Keywords can help get your application past the computer filter to a pair of human eyes. But don't overdo it.
In three years, I have prepared more than 20 drafts of my résumé. Dozens of critiques, three different fonts and two separate formats have shaped the most recent version.
Despite my efforts, the fancy résumé may not make any difference once I click "send" to submit it to a potential employer.
An increasing number of employers are steering job seekers toward online application processes, ushering in a whole new set of rules. Erase the boldface, white space, bullet point equation. Computers care about content. Very specific content. Certain words, really.
Digital applications allow recruiters to search for specific skills and relevant experiences, all the while weeding dozens of applications that don't match the criteria. That presents two hurdles. The first: making sure human eyes spot your application. The second step: making sure recruiters keep reading.
Make sure your résumé is "Googleable," said Paul Timmins, executive director of the University of Minnesota's College of Liberal Arts career services department. "You do have to keep in mind that the first person who reads your résumé online is going to be a computer," Timmins said.
That means they'll be searching for keywords and will summarily dismiss candidates that don't include them.
Ken Dezhnev, owner of Crystal Resumés in Plymouth, has witnessed the transition from paper to electronic résumés. His advice: Include words and phrases specific to your industry and the job opening.
The U's Carlson School of Management career center's website offers a list of 296 action verbs and 76 "high-impact phrases" to consider. They've also generated a four-page list of business-specific keywords, including "matrix management" and "equity financing."
Most of those words have no place on my résumé. Instead, I include video and audio editing skills and specific software programs, including Audacity, Final Cut and Adobe Creative Suite. I describe an 18-month college in-depth report I finished in May. But I also cover the basics. "Write," "report," and "on deadline" each appear more than once.
Keywords may help land the interview, but some technical language can go too far, Dezhnev said. The longtime editor has seen some résumés that include an entire "keywords" section. "That sort of thing turns human beings off really quickly."
Instead, do some Internet legwork. Check out the company's website, looking for skills and experience the company values. Mention how your experience compares. Then check competitors' pages. Describe the industry-related skills that you can bring to the company that aren't there already.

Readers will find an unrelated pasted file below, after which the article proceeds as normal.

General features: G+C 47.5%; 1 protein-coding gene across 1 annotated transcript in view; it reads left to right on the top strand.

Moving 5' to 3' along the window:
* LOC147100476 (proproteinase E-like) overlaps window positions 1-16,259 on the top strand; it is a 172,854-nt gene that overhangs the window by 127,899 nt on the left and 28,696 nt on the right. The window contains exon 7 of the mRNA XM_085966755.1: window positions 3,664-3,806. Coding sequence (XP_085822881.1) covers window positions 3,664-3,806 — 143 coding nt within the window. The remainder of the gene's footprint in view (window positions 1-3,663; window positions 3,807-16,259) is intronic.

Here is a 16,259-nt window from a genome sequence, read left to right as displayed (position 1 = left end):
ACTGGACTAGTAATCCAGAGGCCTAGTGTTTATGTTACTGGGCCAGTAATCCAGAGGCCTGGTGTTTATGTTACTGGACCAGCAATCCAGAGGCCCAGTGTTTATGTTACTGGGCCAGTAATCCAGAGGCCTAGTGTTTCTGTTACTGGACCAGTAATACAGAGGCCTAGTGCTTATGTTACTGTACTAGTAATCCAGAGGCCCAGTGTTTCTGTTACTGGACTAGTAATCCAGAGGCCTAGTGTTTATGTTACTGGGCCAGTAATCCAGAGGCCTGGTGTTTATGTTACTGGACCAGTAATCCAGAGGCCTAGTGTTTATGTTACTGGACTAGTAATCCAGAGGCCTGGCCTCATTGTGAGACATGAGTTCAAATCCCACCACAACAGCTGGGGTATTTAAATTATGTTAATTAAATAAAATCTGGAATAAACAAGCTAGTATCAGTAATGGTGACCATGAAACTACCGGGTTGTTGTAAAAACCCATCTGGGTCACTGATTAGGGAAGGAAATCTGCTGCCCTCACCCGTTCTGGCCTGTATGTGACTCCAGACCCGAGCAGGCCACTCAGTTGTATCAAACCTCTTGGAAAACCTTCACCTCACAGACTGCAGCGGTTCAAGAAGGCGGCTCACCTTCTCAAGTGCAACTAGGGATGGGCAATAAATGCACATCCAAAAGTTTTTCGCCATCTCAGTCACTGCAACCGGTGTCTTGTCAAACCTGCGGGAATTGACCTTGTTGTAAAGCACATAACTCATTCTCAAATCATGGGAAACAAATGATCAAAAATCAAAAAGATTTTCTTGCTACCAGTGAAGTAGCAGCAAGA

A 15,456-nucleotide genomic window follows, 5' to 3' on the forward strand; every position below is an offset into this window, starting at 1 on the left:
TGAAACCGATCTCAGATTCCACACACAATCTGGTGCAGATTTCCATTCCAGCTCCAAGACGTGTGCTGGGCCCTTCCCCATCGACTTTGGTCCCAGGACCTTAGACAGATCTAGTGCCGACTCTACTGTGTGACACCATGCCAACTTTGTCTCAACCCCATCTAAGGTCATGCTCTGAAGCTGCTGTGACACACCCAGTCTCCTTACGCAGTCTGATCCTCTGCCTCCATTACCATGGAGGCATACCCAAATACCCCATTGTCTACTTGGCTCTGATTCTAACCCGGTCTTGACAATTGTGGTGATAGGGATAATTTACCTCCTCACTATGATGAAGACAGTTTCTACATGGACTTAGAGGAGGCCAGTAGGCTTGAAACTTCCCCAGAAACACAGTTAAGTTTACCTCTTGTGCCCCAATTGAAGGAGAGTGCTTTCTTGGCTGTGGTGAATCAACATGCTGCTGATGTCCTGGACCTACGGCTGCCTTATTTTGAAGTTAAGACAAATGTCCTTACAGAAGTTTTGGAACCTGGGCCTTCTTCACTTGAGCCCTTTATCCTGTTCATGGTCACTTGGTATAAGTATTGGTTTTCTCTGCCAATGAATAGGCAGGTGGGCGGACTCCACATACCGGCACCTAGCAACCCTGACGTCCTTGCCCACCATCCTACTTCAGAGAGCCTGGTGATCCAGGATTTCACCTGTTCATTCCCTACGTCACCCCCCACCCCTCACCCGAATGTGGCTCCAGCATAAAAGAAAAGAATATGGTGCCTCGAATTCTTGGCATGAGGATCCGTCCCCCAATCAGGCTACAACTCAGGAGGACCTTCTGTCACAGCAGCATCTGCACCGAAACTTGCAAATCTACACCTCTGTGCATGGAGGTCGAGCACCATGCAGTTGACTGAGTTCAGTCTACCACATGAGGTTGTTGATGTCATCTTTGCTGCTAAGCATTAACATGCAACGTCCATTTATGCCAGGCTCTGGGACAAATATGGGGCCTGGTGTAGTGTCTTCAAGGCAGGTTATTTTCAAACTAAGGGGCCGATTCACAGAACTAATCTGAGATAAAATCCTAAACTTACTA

Minnesota state government, the state's largest employer, has accepted online job applications since 2002, said Nancy Erickson, a Management and Budget affirmative-action officer who helps promote the government jobs site, My State Job Search. Its online job postings typically yield as many as 300 applications.
The state's online résumé builder walks job seekers through a form that includes usual résumé topics: experience, education and skills. But the form sets no limit on how much -- or how little -- applicants can type into certain fields. Erickson said more is better than less, especially because applicants can post only one active résumé at a time.
If certain jobs open up that applicants are particularly interested in, they can apply directly to those posts. The stiff competition means recruiters rarely search through the statewide database, and instead search through the smaller applicant pool, Erickson said.
Other Minnesota employers, including the U, no longer accept paper applications. The state still does, although Erickson estimated they account for less than 5 percent of all applications.
While electronic versions may help land you an interview, paper résumés still work better for the actual interviews, said Dezhnev, meaning the hours I've spent editing my résumé haven't passed in vain.
Molly Young will update her résumé Monday, adding her internship at the Star Tribune business desk this summer. The next change will be made in December, after she graduates from the University of Nebraska-Lincoln.